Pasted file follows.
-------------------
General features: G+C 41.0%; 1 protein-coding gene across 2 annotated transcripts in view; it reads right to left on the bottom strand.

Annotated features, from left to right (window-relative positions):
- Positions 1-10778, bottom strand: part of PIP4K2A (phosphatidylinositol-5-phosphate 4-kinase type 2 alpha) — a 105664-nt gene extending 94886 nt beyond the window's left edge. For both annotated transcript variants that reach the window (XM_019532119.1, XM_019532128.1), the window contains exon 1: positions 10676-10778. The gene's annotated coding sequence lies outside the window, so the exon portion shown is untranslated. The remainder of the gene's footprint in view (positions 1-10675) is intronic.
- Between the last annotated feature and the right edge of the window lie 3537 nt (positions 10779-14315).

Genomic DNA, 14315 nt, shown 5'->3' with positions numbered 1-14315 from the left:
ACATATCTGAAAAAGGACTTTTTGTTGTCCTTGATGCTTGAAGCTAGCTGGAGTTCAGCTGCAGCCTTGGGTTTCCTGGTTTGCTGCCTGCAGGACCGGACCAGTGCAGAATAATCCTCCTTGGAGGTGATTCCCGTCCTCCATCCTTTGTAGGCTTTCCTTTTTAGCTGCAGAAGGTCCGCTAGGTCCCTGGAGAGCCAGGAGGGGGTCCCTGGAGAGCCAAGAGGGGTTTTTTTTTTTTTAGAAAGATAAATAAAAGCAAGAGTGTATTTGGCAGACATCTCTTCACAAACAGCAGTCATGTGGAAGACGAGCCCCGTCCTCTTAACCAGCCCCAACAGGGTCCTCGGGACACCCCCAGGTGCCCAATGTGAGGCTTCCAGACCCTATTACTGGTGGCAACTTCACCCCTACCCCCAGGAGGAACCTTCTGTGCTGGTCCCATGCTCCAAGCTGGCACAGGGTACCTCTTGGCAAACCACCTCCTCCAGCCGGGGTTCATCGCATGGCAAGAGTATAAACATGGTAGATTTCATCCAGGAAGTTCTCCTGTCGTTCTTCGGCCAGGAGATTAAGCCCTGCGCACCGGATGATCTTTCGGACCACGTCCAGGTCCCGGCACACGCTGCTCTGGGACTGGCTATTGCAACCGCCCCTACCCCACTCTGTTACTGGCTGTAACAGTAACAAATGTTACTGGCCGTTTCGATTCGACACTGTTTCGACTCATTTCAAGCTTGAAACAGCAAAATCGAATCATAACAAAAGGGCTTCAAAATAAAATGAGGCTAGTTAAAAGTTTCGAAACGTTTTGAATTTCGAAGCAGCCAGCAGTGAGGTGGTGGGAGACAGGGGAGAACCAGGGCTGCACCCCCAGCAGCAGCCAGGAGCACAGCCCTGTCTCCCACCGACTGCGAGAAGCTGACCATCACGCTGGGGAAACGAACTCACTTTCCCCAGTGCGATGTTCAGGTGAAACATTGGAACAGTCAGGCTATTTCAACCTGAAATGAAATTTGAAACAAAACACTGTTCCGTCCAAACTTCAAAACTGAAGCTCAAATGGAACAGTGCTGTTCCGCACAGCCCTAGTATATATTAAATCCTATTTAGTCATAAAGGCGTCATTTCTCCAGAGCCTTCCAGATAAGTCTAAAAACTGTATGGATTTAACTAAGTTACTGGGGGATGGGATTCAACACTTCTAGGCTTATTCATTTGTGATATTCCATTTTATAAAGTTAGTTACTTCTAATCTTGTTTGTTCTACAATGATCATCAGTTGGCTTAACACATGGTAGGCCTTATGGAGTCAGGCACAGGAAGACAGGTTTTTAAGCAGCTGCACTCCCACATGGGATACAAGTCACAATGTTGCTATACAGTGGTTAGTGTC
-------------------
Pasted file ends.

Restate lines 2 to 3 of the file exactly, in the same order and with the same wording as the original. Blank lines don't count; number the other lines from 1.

Annotated features, from left to right (window-relative positions):
- Positions 1-10778, bottom strand: part of PIP4K2A (phosphatidylinositol-5-phosphate 4-kinase type 2 alpha) — a 105664-nt gene extending 94886 nt beyond the window's left edge. For both annotated transcript variants that reach the window (XM_019532119.1, XM_019532128.1), the window contains exon 1: positions 10676-10778. The gene's annotated coding sequence lies outside the window, so the exon portion shown is untranslated. The remainder of the gene's footprint in view (positions 1-10675) is intronic.